Day 16 was a day full of lectures as will be day 18. Day 17 was our final day of scenarios. The posts are a day late and a bit short in content because as a camp we exceeded the daily bandwidth allotment and I didn’t take time yesterday to write. Yep, no internet yesterday so I couldn’t post anything about Day 16 or 17. It made me lazy :).
On day 16 we had lectures for a bunch of different topics. We learned about Dive Medicine, a recent medical trip to Haiti, preparing to lead a wilderness expedition, making a medical kit and lots of random facts. Some of the most intriguing were from the dive medicine lectures. Did you know:
- 1 clo – the amount of insulation created by a Summer business suit in England during the 50s and 60s.
- You can increase your total lung capacity via Lung Packing.
- Record for a man holding his breath is 17:19 on pure Oxygen. On room air it is 11:35.
- Record depth for free diving (diving while holding breath without breathing apparatus) is 702 ft for men and 525 ft for women (http://en.wikipedia.org/wiki/Free-ping).
- When adjusting to a new timezone allow 1 day for the first 3 time-zones and 1 additional day for every additional time-zone.
- FAST – Fatigue Avoidance Scheduling Tool. It was used to determine the hours limits of medical residents and show the equivalent blood alcohol level to the fatigue level. So someone with only 2 hours of sleep one night and works 18 hours the next day would have an equivalent blood alcohol level of ~1.8. Yep, basically drunk.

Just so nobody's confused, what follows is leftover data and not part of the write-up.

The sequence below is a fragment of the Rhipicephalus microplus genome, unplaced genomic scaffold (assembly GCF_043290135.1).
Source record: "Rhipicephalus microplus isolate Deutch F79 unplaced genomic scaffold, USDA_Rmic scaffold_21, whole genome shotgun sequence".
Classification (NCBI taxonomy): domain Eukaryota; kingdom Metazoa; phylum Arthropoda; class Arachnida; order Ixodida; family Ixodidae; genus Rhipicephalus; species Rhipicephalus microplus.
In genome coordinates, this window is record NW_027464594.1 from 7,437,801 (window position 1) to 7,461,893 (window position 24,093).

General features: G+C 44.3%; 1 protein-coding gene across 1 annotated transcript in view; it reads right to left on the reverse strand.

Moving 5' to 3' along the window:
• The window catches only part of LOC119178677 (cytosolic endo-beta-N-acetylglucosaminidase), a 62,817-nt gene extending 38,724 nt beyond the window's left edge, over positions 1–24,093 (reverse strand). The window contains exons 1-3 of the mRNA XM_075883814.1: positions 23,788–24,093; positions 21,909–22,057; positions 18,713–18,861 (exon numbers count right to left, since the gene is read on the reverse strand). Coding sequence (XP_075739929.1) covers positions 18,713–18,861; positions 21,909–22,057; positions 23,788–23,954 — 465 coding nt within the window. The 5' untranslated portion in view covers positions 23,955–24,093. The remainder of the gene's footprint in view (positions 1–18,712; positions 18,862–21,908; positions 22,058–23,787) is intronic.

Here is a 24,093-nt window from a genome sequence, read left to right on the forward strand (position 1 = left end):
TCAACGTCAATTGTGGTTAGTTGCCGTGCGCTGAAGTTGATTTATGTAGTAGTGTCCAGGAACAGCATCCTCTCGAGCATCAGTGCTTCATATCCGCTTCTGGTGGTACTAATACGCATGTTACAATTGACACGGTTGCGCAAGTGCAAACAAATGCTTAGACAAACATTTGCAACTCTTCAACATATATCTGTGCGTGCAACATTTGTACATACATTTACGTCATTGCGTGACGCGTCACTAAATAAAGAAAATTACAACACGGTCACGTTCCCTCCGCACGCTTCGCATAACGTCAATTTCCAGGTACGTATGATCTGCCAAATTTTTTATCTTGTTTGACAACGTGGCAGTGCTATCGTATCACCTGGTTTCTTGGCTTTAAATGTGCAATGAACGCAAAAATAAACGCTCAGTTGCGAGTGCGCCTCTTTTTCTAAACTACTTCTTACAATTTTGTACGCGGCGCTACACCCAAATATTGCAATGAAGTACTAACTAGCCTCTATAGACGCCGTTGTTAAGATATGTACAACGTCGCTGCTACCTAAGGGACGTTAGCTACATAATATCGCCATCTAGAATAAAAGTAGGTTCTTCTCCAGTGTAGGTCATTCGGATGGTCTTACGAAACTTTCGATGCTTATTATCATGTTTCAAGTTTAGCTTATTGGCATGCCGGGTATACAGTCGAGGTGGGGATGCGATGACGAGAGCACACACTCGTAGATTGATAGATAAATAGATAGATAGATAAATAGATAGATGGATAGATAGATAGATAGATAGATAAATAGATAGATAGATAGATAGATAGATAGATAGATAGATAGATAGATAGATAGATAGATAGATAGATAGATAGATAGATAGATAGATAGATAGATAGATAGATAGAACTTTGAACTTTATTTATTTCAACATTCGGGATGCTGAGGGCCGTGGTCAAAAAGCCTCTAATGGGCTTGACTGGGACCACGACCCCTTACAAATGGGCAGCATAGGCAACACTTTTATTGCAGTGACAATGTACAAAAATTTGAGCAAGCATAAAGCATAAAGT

- The abbreviation SHAG, Social Hand Grenade, is someone who has trouble making all social interactions cease when they appear.
Day 17 was all about our final two scenarios. The first one was all about two very difficult extractions. The victims situated beneath a 50 ft waterfall (i.e in it) and since it was below freezing there was lots of ice. I was on the medic team and was stationed at base camp. Everything I hear was how great the teams did in their extractions. I didn’t see anything until the victims were brought back when we re-evaluated them and repackaged them for transport to the hospital (i.e. once we were done let our classmates free to get changed).
The second scenario was two male four-wheelers accident victims. They were both on a really steep slope demonstrated by the photos (rotate your laptop until the people are upright to see the angle of the slope). The packaging and transport went really fast and we were off the slope and ready for dinner in about 1.5 hours.
Between the two scenarios we had a wilderness improvisation demonstration. Each of us was required to demonstrate two improvisations using supplies we would have while in the wilderness. These ranged from making air splints from bedding pads to snow goggles made of aluminum foil. It was a great experience and many great ideas were shown.
The day ended at the Heritage Planetarium learning navigation through the night sky. It was an incredible experience and one I would like repeating.
Well, today we have a day of lectures starting with space medicine.
Gonna be a good day.